Every host’s greatest fear: making guest sick from undercooked food! A small investment in a meat thermometer is a must! It’s hard to tell when food is done on the grill just by looking. Here are the safe minimum internal cooking temperatures for meats.

  • Beef, pork, veal and lamb: 145 °F and allow to rest for at least 3 minutes

  • Ground meats: 160°F (remember ground meats are more likely to cause foodborne illness because it is more exposed to air)

  • All poultry (breasts, whole bird, legs, thighs, wings, ground poultry and stuffing): 165°F

  • Fish and shellfish: 145°F

Here is the meat thermometer Mindy mentioned on the show from Amazon.

There is something known as the Danger Zone...the food safety danger zone. It’s when food sits out between 40 and 140 °F for too long. If you are outside, that’s more than 1 hour. Between 40 and 140 degrees is when bacteria is most likely to grow and cause food borne illness. So keep hot food hot with chafing dishes and cold food cold by putting it on ice. Pick up foil pans, chafing dishes and Sterno cans at your local grocery store to keep hot food hot.

Next, if you are having friends over and you know they follow a certain eating plan you would like to accommodate, here are some ideas:

  • Starting with a keto barbecue menu of 80% ground beef burgers with cheese, cabbage steaks drizzled with olive oil and bacon crumbles, grilled zucchini with parmesan and peanut butter chocolate fat bombs.

  • For the vegan in your life, grilled zucchini boats with tomatoes, white beans and basil, whole wheat pasta salad, grilled peaches and vegan ice cream (like So Delicious brand).

  • For low-carb, marinated grilled chicken, shrimp skewers, foil veggie packets with bell peppers, zucchini, mushrooms and Italian dressing, mashed cauliflower and low carb chocolate or lemon cream pie made with almond flour crust and sugar free pudding or whipped cream filling.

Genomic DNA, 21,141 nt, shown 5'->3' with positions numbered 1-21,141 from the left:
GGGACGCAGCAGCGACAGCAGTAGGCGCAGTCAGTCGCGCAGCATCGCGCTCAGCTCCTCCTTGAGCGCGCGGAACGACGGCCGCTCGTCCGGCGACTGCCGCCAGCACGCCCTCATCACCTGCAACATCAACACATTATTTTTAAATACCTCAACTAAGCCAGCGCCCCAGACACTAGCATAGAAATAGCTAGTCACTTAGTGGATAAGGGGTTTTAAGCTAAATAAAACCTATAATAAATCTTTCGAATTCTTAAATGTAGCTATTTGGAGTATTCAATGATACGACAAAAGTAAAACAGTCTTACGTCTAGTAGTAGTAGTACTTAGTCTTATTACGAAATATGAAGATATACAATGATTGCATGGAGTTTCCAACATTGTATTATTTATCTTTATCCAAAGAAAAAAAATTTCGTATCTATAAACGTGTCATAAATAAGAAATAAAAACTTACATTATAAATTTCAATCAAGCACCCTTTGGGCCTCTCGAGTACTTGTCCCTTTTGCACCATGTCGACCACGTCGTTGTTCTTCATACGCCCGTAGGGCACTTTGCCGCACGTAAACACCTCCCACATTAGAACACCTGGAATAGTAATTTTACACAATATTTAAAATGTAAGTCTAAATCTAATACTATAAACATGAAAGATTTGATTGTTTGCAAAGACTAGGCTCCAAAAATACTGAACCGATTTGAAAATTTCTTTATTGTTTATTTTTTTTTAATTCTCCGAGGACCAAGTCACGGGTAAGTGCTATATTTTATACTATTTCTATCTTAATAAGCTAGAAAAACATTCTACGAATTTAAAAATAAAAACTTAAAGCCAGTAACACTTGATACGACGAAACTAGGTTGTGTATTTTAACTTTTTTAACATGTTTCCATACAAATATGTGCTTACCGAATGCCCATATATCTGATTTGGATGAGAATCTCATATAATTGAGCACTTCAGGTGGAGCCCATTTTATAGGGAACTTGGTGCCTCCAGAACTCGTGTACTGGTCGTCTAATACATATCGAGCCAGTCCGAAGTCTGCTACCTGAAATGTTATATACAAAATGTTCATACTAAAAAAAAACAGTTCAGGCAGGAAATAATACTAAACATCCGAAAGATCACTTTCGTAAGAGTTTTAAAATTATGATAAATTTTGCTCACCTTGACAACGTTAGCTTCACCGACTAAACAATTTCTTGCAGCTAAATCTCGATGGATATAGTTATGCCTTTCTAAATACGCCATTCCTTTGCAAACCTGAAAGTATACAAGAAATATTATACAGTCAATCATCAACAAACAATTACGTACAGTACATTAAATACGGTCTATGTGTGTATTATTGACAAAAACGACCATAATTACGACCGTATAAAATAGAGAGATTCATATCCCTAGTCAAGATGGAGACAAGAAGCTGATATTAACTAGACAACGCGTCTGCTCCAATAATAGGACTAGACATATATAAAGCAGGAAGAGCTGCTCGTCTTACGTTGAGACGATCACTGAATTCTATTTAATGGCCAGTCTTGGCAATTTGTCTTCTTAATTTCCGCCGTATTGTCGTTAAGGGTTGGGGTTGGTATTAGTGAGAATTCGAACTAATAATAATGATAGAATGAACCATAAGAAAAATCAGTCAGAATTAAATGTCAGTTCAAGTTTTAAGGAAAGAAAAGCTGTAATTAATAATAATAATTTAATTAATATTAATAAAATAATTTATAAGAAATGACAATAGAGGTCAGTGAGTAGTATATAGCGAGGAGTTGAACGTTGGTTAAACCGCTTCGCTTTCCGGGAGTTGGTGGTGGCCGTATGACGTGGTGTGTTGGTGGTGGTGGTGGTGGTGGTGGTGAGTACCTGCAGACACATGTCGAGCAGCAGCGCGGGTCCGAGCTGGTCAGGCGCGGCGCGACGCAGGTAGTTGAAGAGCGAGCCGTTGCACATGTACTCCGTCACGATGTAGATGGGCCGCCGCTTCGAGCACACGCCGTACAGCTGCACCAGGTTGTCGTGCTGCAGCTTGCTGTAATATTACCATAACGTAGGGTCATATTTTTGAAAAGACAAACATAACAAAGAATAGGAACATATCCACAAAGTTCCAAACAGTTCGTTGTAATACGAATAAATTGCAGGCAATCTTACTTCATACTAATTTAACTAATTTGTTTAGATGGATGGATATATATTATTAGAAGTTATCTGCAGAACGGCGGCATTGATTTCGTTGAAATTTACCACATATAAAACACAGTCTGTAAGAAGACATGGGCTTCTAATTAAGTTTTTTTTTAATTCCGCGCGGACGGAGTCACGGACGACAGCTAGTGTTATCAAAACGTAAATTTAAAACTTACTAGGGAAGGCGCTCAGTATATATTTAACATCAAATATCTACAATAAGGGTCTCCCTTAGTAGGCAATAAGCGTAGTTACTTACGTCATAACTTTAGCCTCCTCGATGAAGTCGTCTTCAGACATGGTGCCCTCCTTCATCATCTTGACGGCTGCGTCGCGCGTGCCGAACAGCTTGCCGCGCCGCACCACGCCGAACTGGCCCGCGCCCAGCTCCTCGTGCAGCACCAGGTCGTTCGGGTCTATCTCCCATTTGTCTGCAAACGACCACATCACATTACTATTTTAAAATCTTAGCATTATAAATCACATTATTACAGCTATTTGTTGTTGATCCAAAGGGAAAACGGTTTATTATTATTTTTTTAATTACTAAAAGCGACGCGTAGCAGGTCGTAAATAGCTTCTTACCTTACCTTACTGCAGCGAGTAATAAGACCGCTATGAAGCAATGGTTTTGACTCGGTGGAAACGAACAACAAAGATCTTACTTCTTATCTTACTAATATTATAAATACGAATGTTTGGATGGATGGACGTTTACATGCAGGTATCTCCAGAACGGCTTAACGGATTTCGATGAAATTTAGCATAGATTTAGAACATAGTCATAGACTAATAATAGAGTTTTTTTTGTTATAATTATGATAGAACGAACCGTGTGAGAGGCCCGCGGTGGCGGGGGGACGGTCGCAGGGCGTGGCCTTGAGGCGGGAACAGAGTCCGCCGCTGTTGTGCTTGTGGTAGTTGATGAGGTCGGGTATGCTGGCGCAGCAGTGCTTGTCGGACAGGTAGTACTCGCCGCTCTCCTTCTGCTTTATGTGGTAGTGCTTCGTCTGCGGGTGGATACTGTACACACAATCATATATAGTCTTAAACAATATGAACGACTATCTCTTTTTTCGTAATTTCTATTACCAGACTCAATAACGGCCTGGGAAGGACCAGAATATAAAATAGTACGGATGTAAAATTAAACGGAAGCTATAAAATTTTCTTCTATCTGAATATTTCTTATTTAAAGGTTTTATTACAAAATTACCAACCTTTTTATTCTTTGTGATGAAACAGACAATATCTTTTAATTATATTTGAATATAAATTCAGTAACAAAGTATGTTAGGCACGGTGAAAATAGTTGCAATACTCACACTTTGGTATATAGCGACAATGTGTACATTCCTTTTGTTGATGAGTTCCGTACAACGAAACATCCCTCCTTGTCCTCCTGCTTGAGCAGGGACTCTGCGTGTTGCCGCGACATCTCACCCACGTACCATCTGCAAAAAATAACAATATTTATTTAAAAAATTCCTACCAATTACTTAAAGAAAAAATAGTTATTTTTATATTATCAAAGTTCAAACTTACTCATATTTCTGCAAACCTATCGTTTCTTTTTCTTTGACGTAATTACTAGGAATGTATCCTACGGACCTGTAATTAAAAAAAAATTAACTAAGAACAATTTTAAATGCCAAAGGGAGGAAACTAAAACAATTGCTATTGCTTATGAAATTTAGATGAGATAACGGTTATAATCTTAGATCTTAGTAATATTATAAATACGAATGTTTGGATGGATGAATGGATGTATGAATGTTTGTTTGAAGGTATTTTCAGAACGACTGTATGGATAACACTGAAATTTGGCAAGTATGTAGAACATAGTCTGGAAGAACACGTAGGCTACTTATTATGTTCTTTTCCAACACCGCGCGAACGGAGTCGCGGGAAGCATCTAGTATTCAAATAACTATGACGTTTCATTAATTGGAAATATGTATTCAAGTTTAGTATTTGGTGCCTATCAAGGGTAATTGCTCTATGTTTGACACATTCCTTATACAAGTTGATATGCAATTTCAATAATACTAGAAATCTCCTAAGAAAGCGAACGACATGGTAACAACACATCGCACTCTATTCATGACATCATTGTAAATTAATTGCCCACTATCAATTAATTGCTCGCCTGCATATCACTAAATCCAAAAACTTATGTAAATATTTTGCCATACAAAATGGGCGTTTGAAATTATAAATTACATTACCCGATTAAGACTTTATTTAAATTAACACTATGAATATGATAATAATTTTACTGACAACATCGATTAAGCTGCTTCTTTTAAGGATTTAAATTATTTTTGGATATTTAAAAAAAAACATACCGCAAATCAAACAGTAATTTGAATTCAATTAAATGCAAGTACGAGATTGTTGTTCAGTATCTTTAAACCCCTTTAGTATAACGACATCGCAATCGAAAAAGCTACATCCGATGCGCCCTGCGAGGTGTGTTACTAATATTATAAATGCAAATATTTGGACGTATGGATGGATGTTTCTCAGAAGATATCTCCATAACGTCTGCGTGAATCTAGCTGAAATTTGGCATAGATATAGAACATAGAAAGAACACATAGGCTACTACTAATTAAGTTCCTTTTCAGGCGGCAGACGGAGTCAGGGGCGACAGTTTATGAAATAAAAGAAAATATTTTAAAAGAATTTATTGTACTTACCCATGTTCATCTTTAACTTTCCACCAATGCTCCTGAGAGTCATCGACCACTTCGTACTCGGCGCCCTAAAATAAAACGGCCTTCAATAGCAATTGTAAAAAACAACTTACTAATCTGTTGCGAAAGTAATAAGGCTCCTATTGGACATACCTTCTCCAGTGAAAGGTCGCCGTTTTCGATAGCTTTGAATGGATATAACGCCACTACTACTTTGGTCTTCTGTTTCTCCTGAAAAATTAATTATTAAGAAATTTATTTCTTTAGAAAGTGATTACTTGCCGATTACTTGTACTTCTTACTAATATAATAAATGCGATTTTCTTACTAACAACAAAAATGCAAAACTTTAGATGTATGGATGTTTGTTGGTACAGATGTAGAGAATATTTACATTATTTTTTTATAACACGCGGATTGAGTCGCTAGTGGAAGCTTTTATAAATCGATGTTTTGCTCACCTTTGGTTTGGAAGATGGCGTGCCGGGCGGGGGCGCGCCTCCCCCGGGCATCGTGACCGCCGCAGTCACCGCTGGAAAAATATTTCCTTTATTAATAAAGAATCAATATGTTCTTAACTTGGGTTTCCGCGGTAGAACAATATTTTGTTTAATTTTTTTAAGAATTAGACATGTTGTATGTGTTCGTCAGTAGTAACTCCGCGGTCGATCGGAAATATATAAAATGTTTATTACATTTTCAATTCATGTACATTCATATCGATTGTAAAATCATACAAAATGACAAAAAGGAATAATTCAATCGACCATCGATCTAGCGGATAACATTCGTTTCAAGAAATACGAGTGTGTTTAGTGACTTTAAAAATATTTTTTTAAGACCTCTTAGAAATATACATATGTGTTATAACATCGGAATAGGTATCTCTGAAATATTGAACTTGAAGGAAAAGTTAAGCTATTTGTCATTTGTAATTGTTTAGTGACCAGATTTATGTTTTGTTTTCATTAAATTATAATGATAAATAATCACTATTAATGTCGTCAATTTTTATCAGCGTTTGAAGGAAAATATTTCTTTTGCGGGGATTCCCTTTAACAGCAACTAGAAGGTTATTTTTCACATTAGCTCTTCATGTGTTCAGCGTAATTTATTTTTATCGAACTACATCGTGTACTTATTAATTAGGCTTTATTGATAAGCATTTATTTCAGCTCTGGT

We have covered the food, but what about the beverages? BBQs and beers go hand in hand. Then throw in the third “B” birthdays and celebrations and the plan to be super healthy goes south. When BBQ, booze (another B!) and parties collide, here are a few things to do to help keep health in check. First, do not show up to the party starving. Have a string cheese, protein shake or handful of nuts before you go. Second, drink water with and between alcoholic drinks. That helps cut back on alcohol, jumps your water intake for the day and saves calories. Also consider drinking more water before events, for instance two days before a party, drink more than your normal intake. For Emily, that’s two gallons per day for those two days. Last, since some parties go all day, eat a couple of small meals throughout to enjoy the variety and keep portion control in mind.

If you will be drinking, remember moderation to avoid the next morning “what did I do yesterday” wake-up! Remedy is our go-to supplement to help prevent feeling hung-over.

Lower calorie drink ideas:

Happy Independence Day to all of our listeners! We thank the service members listening at home and abroad. Because of you, we are able to choose how we work and live in the US and we are incredibly grateful for that!

#barbecue #beer #birthday #summer #grilling #alcohol #menu

Emily Frisella
Emily@foodinsession.com

Mindy Musselman

Mindy@foodinsession.com